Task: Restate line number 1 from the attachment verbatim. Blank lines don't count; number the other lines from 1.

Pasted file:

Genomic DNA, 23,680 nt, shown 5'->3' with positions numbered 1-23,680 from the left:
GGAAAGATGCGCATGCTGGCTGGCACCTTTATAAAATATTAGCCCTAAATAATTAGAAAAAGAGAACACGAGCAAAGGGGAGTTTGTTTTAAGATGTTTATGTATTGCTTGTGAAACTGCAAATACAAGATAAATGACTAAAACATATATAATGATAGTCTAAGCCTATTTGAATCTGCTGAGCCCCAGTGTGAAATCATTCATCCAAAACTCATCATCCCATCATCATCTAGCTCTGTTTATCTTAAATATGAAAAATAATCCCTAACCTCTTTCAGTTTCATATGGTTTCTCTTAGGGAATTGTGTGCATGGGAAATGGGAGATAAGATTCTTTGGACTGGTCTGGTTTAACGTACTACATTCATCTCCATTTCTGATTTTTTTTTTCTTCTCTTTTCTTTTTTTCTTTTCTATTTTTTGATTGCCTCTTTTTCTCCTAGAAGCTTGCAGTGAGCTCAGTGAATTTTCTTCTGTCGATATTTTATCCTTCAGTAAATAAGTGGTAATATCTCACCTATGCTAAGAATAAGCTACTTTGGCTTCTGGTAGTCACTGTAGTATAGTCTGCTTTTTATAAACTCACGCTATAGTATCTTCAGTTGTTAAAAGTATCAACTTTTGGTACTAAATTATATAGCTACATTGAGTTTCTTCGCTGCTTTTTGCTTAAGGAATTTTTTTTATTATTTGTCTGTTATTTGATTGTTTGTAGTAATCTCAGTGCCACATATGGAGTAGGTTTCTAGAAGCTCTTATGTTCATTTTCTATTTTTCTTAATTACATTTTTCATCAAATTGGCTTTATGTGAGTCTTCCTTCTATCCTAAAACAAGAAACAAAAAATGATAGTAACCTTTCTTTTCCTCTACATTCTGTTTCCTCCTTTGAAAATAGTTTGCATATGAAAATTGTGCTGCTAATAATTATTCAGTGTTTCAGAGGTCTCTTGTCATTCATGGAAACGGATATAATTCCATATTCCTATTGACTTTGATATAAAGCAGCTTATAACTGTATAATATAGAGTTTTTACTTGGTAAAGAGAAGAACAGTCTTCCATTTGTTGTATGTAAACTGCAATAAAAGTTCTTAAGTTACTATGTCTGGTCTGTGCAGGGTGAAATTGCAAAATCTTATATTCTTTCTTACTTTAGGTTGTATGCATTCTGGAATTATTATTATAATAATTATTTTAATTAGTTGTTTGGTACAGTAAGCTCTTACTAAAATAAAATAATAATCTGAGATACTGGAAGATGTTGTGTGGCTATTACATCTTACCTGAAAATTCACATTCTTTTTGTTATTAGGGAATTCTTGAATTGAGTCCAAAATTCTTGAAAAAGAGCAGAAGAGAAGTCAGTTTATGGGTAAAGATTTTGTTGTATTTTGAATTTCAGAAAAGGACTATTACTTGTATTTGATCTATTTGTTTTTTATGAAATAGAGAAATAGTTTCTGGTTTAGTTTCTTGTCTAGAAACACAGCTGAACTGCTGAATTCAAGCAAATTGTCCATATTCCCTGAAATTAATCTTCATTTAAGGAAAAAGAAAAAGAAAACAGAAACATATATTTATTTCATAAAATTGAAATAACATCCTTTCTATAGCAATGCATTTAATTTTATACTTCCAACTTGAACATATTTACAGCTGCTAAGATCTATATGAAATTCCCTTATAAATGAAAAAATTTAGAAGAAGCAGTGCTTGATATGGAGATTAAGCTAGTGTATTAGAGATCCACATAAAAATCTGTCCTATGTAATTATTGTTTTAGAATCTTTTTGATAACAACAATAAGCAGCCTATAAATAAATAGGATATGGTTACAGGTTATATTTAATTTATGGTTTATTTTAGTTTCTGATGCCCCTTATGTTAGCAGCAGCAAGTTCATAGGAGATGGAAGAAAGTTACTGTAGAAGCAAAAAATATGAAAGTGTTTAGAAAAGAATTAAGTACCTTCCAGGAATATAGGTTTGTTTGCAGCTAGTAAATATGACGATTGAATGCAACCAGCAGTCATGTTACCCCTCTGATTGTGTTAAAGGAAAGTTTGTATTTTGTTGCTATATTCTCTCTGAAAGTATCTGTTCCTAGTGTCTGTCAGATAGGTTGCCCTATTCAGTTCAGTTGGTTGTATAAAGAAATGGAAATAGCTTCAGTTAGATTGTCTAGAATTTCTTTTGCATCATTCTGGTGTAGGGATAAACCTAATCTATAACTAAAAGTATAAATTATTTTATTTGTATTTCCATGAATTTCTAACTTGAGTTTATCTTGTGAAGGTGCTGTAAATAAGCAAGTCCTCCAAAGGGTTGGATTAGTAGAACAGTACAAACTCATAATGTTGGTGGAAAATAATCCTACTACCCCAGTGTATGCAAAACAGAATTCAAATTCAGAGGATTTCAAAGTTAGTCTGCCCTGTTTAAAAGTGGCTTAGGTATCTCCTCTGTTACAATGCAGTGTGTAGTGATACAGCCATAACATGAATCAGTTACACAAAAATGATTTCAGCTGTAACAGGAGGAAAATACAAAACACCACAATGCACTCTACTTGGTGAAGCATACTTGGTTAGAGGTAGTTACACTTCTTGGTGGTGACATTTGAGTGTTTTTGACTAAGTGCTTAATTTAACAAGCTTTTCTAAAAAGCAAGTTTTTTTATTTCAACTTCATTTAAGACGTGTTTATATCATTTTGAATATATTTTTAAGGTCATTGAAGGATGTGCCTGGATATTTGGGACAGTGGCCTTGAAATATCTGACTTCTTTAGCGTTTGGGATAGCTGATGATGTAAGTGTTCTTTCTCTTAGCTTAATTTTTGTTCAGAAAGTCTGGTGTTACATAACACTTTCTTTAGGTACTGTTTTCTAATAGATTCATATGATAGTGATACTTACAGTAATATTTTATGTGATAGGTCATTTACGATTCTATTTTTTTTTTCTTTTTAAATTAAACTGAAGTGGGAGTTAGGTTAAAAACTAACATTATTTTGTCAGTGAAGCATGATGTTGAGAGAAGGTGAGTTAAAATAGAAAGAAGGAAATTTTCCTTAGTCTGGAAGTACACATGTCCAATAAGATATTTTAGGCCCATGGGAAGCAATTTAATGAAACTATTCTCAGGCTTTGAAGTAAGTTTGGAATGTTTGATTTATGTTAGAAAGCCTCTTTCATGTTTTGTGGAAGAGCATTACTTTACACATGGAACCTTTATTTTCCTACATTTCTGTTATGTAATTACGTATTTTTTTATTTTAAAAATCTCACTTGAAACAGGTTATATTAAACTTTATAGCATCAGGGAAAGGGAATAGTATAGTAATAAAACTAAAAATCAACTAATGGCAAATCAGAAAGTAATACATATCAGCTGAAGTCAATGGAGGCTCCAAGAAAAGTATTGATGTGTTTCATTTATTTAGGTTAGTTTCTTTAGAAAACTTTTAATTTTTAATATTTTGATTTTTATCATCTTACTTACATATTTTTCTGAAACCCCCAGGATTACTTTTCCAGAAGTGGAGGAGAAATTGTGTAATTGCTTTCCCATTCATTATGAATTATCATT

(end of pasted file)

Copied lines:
Genomic DNA, 23,680 nt, shown 5'->3' with positions numbered 1-23,680 from the left: